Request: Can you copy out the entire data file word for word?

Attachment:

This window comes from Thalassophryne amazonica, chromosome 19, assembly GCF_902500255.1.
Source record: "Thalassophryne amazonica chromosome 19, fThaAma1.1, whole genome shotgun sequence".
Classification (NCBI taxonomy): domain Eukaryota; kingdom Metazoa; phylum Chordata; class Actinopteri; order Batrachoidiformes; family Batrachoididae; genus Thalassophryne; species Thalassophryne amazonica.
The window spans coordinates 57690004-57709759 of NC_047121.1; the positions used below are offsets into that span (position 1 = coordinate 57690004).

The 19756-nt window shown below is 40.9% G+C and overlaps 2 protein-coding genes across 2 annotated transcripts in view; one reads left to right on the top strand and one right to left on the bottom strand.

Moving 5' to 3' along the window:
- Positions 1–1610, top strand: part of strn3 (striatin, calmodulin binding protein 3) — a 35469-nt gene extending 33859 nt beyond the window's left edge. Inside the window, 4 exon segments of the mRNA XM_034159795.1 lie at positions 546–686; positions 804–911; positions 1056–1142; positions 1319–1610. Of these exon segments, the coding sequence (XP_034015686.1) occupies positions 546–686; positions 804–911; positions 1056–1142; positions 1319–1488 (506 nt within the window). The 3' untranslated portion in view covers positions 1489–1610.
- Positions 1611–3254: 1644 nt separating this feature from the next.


This window comes from Thalassophryne amazonica, chromosome 19, assembly GCF_902500255.1.
Source record: "Thalassophryne amazonica chromosome 19, fThaAma1.1, whole genome shotgun sequence".
Classification (NCBI taxonomy): domain Eukaryota; kingdom Metazoa; phylum Chordata; class Actinopteri; order Batrachoidiformes; family Batrachoididae; genus Thalassophryne; species Thalassophryne amazonica.
The window spans coordinates 57690004-57709759 of NC_047121.1; the positions used below are offsets into that span (position 1 = coordinate 57690004).

The 19756-nt window shown below is 40.9% G+C and overlaps 2 protein-coding genes across 2 annotated transcripts in view; one reads left to right on the top strand and one right to left on the bottom strand.

Moving 5' to 3' along the window:
- Positions 1–1610, top strand: part of strn3 (striatin, calmodulin binding protein 3) — a 35469-nt gene extending 33859 nt beyond the window's left edge. Inside the window, 4 exon segments of the mRNA XM_034159795.1 lie at positions 546–686; positions 804–911; positions 1056–1142; positions 1319–1610. Of these exon segments, the coding sequence (XP_034015686.1) occupies positions 546–686; positions 804–911; positions 1056–1142; positions 1319–1488 (506 nt within the window). The 3' untranslated portion in view covers positions 1489–1610.
- Positions 1611–3254: 1644 nt separating this feature from the next.